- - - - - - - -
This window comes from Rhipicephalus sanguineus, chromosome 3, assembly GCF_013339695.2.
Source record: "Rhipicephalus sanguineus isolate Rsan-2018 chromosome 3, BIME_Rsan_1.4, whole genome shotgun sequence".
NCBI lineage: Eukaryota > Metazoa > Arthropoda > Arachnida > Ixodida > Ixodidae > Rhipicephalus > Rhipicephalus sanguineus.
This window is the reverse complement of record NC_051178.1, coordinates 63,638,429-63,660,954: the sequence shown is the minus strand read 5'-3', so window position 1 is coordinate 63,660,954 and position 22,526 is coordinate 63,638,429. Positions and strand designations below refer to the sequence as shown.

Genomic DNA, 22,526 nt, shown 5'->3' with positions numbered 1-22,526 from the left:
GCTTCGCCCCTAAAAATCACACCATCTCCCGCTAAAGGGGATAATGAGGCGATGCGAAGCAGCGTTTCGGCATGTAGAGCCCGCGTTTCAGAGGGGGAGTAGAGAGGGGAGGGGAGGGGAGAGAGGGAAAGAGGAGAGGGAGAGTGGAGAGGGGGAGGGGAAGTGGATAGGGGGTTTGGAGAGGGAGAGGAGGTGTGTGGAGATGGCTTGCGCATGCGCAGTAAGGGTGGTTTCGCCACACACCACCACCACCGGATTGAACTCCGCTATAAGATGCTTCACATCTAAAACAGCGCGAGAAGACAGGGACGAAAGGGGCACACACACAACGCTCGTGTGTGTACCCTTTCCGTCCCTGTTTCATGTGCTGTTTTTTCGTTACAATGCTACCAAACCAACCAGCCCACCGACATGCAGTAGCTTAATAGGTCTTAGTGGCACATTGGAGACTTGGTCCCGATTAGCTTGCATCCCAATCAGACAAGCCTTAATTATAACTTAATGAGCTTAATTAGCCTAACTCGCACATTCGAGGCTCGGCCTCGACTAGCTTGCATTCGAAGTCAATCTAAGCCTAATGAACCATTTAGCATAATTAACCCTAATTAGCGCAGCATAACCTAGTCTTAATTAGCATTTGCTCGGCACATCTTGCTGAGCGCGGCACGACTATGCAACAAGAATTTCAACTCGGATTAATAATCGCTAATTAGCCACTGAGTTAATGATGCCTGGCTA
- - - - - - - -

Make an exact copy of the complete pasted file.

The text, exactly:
This window comes from Rhipicephalus sanguineus, chromosome 3, assembly GCF_013339695.2.
Source record: "Rhipicephalus sanguineus isolate Rsan-2018 chromosome 3, BIME_Rsan_1.4, whole genome shotgun sequence".
NCBI lineage: Eukaryota > Metazoa > Arthropoda > Arachnida > Ixodida > Ixodidae > Rhipicephalus > Rhipicephalus sanguineus.
This window is the reverse complement of record NC_051178.1, coordinates 63,638,429-63,660,954: the sequence shown is the minus strand read 5'-3', so window position 1 is coordinate 63,660,954 and position 22,526 is coordinate 63,638,429. Positions and strand designations below refer to the sequence as shown.

Genomic DNA, 22,526 nt, shown 5'->3' with positions numbered 1-22,526 from the left:
GCTTCGCCCCTAAAAATCACACCATCTCCCGCTAAAGGGGATAATGAGGCGATGCGAAGCAGCGTTTCGGCATGTAGAGCCCGCGTTTCAGAGGGGGAGTAGAGAGGGGAGGGGAGGGGAGAGAGGGAAAGAGGAGAGGGAGAGTGGAGAGGGGGAGGGGAAGTGGATAGGGGGTTTGGAGAGGGAGAGGAGGTGTGTGGAGATGGCTTGCGCATGCGCAGTAAGGGTGGTTTCGCCACACACCACCACCACCGGATTGAACTCCGCTATAAGATGCTTCACATCTAAAACAGCGCGAGAAGACAGGGACGAAAGGGGCACACACACAACGCTCGTGTGTGTACCCTTTCCGTCCCTGTTTCATGTGCTGTTTTTTCGTTACAATGCTACCAAACCAACCAGCCCACCGACATGCAGTAGCTTAATAGGTCTTAGTGGCACATTGGAGACTTGGTCCCGATTAGCTTGCATCCCAATCAGACAAGCCTTAATTATAACTTAATGAGCTTAATTAGCCTAACTCGCACATTCGAGGCTCGGCCTCGACTAGCTTGCATTCGAAGTCAATCTAAGCCTAATGAACCATTTAGCATAATTAACCCTAATTAGCGCAGCATAACCTAGTCTTAATTAGCATTTGCTCGGCACATCTTGCTGAGCGCGGCACGACTATGCAACAAGAATTTCAACTCGGATTAATAATCGCTAATTAGCCACTGAGTTAATGATGCCTGGCTA